Chen-Tung Arthur Chen1, Meng-Ying Kuo1,2* and Li-Lian Liu1,3*
1Department of Oceanography, National Sun Yat-sen University, Taiwan, ROC
2Taiwan Ocean Research Institute, National Applied Research Laboratories, Taiwan, ROC
3Frontier Center for Ocean Science and Technology, National Sun Yat-sen University, Taiwan, ROC
*Corresponding author: Li-Lian Liu, Professor of the Department of Oceanography, National Sun Yat-sen University, Director of the Frontier Center for Ocean Science and Technology, Kaohsiung 804, Taiwan, ROC Meng-Ying Kuo, Department of Oceanography, National Sun Yat-Sen University, Taiwan Ocean Research Institute, National Applied Research Laboratories, Taiwan, ROC
Submission: August 16, 2021; Published: September 01, 2021
ISSN 2578-0336 Volume9 Issue1
A portion of the charcoal and soot produced due to wildfires and combustion of fossil fuels on land enters the atmosphere and aquatic systems as black carbon (BC). Much of the airborne BC has a diameter of a few nanometers to tens of micrometers. This particulate matter (PM), especially around or smaller than 1um (PM1), can travel for thousands of kilometers and deposits in the oceans. Most of the riverine PM also discharges into the oceans eventually. It is known that the PM settles into the sediments, but it has only recently been reported that PM1 enters the sea anemone around the coastal waters of Taiwan. It is natural to suspect that sea anemones elsewhere and other marine animals would also absorb or otherwise retain PM in their bodies. Here we show that indeed PM is detected in corals. PM is often associated with potentially toxic trace metals and organic compounds; how PM would affect the physiology of marine animals and eventually influence human health deserves attention.
The incomplete combustion of vegetation fires and burning fossil fuels release fire-derived carbon, often referred to as black carbon . The BC constitutes a global environmental issue, especially those with diameters of a few nanometers to tens of micrometers. Like those with a diameter of around 1um (PM1) or smaller, small particles even affect human health.
Most of this BC enters the atmosphere, but the airborne BC eventually falls back to the ground or the oceans. A portion of what falls on land enters the rivers, which mostly empty into the oceans. Studies on the fate and impact of the PM in the oceans have mainly concerned input sources across the air-water interface and reactions in the water column and sediments. The atmospheric aerosol deposition is an essential source of macro and micronutrients (N, P, C, Si, and Fe) to the oceans. Most studies of such an aerosol deposition in the oceans relate to how they impact nutrients and toxic metals’ biogeochemical cycles and how they affect primary productivity [2-4]. Investigation of PM in marine animals has largely been overlooked.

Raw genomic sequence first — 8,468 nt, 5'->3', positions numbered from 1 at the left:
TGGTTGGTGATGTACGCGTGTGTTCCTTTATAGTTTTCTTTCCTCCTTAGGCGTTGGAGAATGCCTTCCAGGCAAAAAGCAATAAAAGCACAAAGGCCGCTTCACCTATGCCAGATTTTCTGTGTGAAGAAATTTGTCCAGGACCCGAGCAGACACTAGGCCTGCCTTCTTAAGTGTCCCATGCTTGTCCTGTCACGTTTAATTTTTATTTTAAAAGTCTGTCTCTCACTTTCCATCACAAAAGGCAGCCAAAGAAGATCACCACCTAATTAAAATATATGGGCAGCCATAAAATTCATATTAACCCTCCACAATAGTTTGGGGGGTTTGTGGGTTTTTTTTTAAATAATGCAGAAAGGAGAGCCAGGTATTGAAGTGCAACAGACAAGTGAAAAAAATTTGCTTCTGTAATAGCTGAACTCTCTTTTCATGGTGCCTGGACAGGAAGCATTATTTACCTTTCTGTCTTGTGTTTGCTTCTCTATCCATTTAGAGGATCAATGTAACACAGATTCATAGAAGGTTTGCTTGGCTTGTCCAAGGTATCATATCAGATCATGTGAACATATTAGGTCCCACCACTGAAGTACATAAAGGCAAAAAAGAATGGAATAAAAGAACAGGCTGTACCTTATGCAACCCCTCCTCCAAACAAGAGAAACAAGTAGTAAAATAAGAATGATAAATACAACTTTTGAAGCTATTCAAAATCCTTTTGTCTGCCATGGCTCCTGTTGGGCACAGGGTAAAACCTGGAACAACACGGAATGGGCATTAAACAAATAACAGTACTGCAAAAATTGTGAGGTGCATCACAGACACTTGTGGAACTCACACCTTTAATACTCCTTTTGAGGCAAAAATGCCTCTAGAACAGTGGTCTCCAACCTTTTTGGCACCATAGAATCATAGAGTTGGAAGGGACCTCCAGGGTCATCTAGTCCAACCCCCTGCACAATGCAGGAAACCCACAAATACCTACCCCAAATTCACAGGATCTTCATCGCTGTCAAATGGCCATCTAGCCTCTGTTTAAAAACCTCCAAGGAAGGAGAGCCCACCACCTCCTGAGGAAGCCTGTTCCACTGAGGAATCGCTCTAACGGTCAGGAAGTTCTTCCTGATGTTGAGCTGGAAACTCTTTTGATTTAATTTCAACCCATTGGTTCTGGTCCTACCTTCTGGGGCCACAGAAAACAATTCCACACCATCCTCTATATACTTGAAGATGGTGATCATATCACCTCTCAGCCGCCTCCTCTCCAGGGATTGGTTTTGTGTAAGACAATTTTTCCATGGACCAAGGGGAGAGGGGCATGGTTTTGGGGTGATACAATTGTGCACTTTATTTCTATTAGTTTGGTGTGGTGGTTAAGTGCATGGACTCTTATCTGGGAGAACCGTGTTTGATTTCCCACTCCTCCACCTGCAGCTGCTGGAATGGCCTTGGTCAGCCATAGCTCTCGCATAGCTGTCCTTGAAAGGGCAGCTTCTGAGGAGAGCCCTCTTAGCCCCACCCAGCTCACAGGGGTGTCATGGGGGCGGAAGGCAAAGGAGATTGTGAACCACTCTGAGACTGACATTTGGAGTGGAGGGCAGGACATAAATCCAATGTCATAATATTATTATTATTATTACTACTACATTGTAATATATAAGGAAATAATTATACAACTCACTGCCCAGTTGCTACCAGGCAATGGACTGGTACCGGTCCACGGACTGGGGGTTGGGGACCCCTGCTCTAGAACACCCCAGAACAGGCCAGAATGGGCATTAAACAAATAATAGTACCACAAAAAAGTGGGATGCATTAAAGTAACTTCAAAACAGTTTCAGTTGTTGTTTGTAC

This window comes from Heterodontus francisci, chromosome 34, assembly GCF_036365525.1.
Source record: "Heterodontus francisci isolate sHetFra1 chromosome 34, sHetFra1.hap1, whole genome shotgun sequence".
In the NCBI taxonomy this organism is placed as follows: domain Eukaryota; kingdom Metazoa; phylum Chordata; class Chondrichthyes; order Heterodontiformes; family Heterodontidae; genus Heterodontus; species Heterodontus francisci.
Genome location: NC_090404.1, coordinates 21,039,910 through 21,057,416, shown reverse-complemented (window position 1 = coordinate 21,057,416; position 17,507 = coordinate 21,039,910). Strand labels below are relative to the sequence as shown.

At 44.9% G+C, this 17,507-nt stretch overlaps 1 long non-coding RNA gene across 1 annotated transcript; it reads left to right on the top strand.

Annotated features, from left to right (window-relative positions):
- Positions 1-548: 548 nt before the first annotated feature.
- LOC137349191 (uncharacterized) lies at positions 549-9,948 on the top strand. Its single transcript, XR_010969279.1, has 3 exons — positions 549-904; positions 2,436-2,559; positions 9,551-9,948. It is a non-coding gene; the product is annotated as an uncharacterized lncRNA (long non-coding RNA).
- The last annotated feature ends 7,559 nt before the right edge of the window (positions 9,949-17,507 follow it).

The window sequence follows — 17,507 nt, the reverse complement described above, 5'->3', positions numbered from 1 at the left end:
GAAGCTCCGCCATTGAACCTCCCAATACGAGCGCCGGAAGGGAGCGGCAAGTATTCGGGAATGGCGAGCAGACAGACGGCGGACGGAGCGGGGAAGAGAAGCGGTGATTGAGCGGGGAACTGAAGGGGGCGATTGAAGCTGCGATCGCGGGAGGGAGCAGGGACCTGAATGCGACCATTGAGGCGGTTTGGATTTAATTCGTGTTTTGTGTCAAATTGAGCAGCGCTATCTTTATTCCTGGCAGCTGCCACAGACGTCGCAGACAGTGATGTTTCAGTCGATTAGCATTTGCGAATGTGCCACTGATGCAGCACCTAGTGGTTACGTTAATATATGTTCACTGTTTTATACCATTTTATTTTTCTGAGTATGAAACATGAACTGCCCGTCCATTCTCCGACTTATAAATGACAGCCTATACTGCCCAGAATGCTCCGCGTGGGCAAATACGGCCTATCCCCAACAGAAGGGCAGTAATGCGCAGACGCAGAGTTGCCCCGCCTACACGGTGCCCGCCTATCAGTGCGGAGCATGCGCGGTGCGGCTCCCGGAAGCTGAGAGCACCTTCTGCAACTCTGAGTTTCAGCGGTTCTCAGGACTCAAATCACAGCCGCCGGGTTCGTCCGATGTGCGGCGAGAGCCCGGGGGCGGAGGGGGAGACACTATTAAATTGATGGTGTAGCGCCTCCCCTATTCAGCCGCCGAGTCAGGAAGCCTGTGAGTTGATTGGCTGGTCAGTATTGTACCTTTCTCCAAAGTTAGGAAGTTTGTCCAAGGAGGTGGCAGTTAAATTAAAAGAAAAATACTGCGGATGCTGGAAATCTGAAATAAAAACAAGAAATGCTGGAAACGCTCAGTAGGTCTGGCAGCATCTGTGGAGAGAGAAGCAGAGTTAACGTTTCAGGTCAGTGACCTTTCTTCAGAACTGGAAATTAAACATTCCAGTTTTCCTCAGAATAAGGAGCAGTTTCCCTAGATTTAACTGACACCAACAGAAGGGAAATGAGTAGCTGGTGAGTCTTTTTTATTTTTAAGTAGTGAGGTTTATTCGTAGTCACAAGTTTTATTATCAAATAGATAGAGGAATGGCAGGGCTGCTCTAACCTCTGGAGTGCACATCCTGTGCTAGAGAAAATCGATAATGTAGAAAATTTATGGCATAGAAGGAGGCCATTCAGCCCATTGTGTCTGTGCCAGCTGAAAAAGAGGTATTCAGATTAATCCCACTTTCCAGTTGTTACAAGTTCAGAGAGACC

It has been shown in the laboratory that PM may generate inferior locomotion, feeding, growth, and fertility survival problems in aquatic snail Parafossarulus striatulus and the rotifer Brachionus calyciflorus . Although ingestion of PM by wild aquatic animals is also expected, to the best of our knowledge, PM1 has only been detected in wild sea anemones collected around coastal waters of Taiwan due to technical difficulties . However, there is no reason for the absence of PM1 in sea anemones in other world regions, but this remains to be proven. Further, there is a reasonable ground for the existence of PM in other marine animals. Here we show that PM is indeed found in corals.
Small stony coral fragments of Tubastraea coccinea were collected from the Kuishantao Islet on the northeastern coast of Taiwan by SCUBA diving in June 2018. After narcotization, relaxation, fixation, and cleaning, the coral samples were decalcified in 5% HCl. The decalcified samples were washed by phosphatebuffered saline before conducting the histological sections. The sections were with or without Giemsa stain  and were examined under a light microscope equipped with a camera system. Detailed methods can be found in Liu et al. . PM was observed in the mesenterial filaments of the stony coral T. coccinea (Figure 1). The PM was round with black color, which was evident in the nonstaining micrograph. The size of PM varied from < 0.5 to 6.5 μm.
Figure 1: Distribution of particulate matter (PM) in the stony coral Tubastraea coccinea sampled at the Kuishantao Islet in June 2018. A. External morphology. B. PM in a cross-sectioned coral polyp with Giemsa stain. C. Enlarged image of (B) without Giemsa stain. →: PM; me: mesentery; mf: mesenterial filaments; mu: mucocytes; t: tentacle.
Our studies on sea anemones  and the stony coral can at most be called exploratory. It is hoped that other studies would detect PM in other marine animals. Investigation into the physiological effects of PM and how it moves up the food web is also urgently needed .
The authors are grateful to the anonymous reviewers for their constructive comments on this manuscript. The authors like to express their appreciation to the SeaWatch Company and Mr. Chen-Yun Hsieh, for the field work. Dr. Chienhsun Chen and the Taiwan Ocean Research Institute generously facilitated the use of light microscopes. Financial support from the Asia-Pacific Ocean Research Center at the National Sun Yat-sen University with funding from the Ministry of Education, Taiwan, and the ROC’s Ministry of Science and Technology (MOST 110-2611-M-110-008; MOST 110- 2621-M-110-003) are acknowledged.
© 2021 © Meng-Ying Kuo and Li-Lian Liu. This is an open access article distributed under the terms of the Creative Commons Attribution License , which permits unrestricted use, distribution, and build upon your work non-commercially.